The Hemp plant has been cultivated since nearly 12,000 years and over this time it has been used for food, fibers and fuel by many civilizations across the globe. Today, Hemp seeds and fiber can be used to create over 60,000 sustainable products ranging from health drinks to fabric to concrete and everything in between! Hemp is one of the strongest plant fibers. The venerable fiber is extremely weather resistant and can be used to make fabrics, plastic, wood, Hempcrete, ropes, canvas, sails and much more.
Hemp as Fabric
A natural, more sustainable substitute for many popular fabrics, Hemp can also be pulped using fewer chemicals than wood.
Hemp wins in comfort and durability due to its softness and high abrasion resistance, making it a highly competitive choice. The texture of pure Hemp textiles resembles that of flax linen, which is also extremely versatile and can be blended with other fibers to create many different looks. Hemp’s versatility as a textile is truly remarkable, since Hemp fibers can be woven alone or with other fibers to produce weaves from rugged canvas to the lightest, silkiest gauze in an infinite array of colours and finishes. Hemp has an appealing natural luster and a lush hand and drape not found in any other natural or synthetic fiber.
Hemp v/s Cotton
One acre of hemp, on an average, can produce approximately three times more fiber than cotton. Apart from that, the hemp crop uses less water than cotton crops. Also, cotton cultivation takes a huge amount of toll on soil, whereas hemp detoxifies the soil by removing harmful chemicals and pollutants and enriches it with nitrogen and oxygen.
Hemp fabrics are moisture absorbent, anti-bacterial and breathe well compared to cotton. These fabrics last long as they are three to eight times stronger than cotton and maintain their strength even when wet.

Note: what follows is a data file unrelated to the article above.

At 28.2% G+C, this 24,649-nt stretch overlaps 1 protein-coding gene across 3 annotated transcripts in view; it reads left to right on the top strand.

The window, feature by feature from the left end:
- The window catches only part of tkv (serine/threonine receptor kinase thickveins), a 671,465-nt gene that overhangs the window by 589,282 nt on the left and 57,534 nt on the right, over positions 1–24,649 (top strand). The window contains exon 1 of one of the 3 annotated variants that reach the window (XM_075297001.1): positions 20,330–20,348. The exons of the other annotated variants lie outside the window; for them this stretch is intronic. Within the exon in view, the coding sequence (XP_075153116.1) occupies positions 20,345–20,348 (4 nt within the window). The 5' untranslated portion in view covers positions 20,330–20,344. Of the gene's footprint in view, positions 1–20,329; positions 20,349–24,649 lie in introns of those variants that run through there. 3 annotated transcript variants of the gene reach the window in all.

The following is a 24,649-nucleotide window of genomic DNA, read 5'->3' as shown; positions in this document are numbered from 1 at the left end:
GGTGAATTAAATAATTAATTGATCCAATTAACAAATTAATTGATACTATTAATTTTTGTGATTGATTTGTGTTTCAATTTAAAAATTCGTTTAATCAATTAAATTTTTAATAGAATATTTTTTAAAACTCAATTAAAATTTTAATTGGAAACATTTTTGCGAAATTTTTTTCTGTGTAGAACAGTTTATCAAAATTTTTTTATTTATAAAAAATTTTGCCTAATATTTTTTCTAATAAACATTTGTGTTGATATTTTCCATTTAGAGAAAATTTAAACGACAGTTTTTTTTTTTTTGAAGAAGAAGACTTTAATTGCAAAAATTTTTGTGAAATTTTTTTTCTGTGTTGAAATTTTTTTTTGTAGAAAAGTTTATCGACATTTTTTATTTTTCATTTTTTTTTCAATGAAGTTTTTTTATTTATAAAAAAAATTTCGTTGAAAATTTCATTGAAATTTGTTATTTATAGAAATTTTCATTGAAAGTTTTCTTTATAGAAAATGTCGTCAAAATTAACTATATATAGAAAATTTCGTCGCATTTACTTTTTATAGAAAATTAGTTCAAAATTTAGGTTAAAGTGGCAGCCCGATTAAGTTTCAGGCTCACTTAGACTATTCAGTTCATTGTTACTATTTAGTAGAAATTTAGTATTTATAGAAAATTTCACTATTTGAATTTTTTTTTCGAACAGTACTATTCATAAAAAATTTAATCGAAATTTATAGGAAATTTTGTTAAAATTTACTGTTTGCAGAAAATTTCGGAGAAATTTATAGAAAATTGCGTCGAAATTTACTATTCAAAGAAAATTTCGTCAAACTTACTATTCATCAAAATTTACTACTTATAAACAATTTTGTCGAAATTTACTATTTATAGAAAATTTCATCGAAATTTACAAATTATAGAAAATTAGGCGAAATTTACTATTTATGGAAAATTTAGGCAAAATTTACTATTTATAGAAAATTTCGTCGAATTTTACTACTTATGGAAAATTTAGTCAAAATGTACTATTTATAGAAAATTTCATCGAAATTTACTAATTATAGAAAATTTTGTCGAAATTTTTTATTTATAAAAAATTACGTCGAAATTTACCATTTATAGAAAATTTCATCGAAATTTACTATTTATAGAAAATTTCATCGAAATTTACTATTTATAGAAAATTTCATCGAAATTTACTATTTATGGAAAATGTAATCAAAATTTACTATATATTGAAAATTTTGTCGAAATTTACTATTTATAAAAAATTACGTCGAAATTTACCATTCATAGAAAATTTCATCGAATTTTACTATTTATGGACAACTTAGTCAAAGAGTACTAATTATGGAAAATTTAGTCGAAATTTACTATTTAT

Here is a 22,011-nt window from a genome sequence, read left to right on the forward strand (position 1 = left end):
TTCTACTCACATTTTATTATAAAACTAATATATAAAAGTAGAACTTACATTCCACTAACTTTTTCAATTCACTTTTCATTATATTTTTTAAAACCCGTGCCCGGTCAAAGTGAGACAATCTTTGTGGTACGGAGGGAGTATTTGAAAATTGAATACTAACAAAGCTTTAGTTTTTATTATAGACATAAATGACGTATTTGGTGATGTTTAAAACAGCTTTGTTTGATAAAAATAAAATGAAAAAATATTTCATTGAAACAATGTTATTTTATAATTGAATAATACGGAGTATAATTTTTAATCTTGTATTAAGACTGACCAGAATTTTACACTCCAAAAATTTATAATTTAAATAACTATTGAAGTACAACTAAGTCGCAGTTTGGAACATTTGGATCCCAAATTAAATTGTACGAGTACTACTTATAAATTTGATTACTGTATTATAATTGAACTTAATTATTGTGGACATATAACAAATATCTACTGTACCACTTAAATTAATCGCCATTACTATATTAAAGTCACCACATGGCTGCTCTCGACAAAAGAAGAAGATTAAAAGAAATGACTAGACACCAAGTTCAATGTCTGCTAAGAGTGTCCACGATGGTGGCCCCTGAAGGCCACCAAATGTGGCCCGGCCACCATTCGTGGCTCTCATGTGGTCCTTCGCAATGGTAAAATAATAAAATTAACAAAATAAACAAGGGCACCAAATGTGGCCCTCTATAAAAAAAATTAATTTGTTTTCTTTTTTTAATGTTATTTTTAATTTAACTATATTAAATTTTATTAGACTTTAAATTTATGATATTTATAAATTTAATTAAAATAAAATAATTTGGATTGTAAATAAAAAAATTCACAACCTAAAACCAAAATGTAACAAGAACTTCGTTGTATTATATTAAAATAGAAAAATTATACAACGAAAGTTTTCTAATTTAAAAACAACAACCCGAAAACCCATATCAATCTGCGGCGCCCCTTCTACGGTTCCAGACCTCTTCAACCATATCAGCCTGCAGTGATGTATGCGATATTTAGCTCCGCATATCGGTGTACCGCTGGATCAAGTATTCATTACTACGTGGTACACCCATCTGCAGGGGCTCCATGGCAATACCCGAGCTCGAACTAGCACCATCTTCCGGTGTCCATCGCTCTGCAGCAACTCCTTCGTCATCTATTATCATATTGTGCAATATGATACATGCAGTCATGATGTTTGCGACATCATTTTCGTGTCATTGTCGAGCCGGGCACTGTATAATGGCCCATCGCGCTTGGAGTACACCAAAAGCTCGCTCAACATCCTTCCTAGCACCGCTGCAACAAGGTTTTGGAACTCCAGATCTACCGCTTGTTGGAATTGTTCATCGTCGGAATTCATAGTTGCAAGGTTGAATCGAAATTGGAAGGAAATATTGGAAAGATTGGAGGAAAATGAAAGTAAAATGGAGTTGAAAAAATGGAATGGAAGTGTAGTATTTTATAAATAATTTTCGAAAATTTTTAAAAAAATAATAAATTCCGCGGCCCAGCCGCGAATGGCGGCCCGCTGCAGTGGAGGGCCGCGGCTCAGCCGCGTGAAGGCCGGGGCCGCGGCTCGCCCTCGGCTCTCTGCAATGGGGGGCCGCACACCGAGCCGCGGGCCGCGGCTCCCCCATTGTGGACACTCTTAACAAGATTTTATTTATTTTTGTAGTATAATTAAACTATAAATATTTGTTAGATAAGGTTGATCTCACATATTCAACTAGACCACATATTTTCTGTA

Benefits of Hemp Fabric
One study shows that and this unsafe use of chemicals impacts our ecosystems to a great extent since it ends up in the soil and rivers, whereas hemp can be grown with much fewer chemicals or none at all.
- Stronger, more durable and holds its shape over time.
- It accepts dyes more readily and retains colour better.
- Fabric’s inherent luster is enhanced by washing.
- It is porous and has superior absorbency.
- High resistance to UV light, about 95% UV reflective.
- The fiber is resistant to rotting, mildew, mold and saltwater
Hemp as Paper
Hemp is highly suitable for paper as it has a high cellulose and low lignin content. Hemp paper is also more eco-friendly and sustainable than tree paper, as it can be produced much quicker. The quality of Hemp paper is actually better than wood paper, as its pulp is superior to wood pulp.
Hemp was first used as paper in Central Asia, where Hemp fabric was smashed down into thin sheets to make the world’s first paper.
The first identified Hemp paper dates back to the early Western Han Dynasty, around 200-150 BC. Since then, Hemp paper has been used all across the world. The Gutenberg Bible, Thomas Paine’s pamphlets, and the novels of Mark Twain were all printed on Hemp paper.
Benefits of Hemp Paper
- One acre of Hemp cultivation produces as much paper as 4-10 acres of trees over a 20-year cycle.
- Hemp stalks grow in 4 months, where trees take 20-80 years.
- Trees consist of only 30% cellulose, whereas Hemp plants can have up to 85% cellulose content.
- Hemp contains just 5% to 24% lignin whereas wood contains 20% to 35%.
- Hemp paper is more durable, and does not yellow, crack, or deteriorate, unlike tree paper.
- Wider use of Hemp paper can help achieve environmental sustainability by reducing deforestation.
Hemp seeds, also known as ‘hemp hearts’, are small brown seeds that are rich in protein, soluble and insoluble fiber, and healthy fatty acids such as omega-3 and omega-6. Technically a nut, these small, crunchy seeds are safe to consume and contain only low traces of THC.